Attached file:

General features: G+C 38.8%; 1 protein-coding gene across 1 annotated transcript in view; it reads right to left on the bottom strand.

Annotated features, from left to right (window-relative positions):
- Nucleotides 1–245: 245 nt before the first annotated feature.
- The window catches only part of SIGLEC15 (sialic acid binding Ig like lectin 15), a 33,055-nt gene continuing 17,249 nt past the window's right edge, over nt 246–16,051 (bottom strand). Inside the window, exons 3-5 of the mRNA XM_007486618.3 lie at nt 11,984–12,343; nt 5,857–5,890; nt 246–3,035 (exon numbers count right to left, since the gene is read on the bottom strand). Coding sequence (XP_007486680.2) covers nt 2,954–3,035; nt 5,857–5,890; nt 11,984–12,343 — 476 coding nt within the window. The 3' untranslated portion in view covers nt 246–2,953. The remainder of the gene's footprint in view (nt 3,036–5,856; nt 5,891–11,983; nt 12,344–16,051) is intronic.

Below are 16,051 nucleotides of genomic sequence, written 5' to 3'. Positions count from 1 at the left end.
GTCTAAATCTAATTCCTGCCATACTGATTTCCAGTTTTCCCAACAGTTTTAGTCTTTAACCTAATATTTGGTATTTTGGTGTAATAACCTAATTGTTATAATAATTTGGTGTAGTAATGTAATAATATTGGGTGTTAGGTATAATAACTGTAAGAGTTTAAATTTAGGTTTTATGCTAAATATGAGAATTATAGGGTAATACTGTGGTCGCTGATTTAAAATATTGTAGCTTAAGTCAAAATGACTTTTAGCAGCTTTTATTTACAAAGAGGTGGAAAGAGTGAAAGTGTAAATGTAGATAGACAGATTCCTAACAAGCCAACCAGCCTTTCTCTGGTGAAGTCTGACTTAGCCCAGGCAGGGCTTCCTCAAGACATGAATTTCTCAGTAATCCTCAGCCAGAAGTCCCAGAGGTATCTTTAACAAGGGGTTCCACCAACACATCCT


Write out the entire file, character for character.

General features: G+C 38.8%; 1 protein-coding gene across 1 annotated transcript in view; it reads right to left on the bottom strand.

Annotated features, from left to right (window-relative positions):
- Nucleotides 1–245: 245 nt before the first annotated feature.
- The window catches only part of SIGLEC15 (sialic acid binding Ig like lectin 15), a 33,055-nt gene continuing 17,249 nt past the window's right edge, over nt 246–16,051 (bottom strand). Inside the window, exons 3-5 of the mRNA XM_007486618.3 lie at nt 11,984–12,343; nt 5,857–5,890; nt 246–3,035 (exon numbers count right to left, since the gene is read on the bottom strand). Coding sequence (XP_007486680.2) covers nt 2,954–3,035; nt 5,857–5,890; nt 11,984–12,343 — 476 coding nt within the window. The 3' untranslated portion in view covers nt 246–2,953. The remainder of the gene's footprint in view (nt 3,036–5,856; nt 5,891–11,983; nt 12,344–16,051) is intronic.

Below are 16,051 nucleotides of genomic sequence, written 5' to 3'. Positions count from 1 at the left end.
GTCTAAATCTAATTCCTGCCATACTGATTTCCAGTTTTCCCAACAGTTTTAGTCTTTAACCTAATATTTGGTATTTTGGTGTAATAACCTAATTGTTATAATAATTTGGTGTAGTAATGTAATAATATTGGGTGTTAGGTATAATAACTGTAAGAGTTTAAATTTAGGTTTTATGCTAAATATGAGAATTATAGGGTAATACTGTGGTCGCTGATTTAAAATATTGTAGCTTAAGTCAAAATGACTTTTAGCAGCTTTTATTTACAAAGAGGTGGAAAGAGTGAAAGTGTAAATGTAGATAGACAGATTCCTAACAAGCCAACCAGCCTTTCTCTGGTGAAGTCTGACTTAGCCCAGGCAGGGCTTCCTCAAGACATGAATTTCTCAGTAATCCTCAGCCAGAAGTCCCAGAGGTATCTTTAACAAGGGGTTCCACCAACACATCCT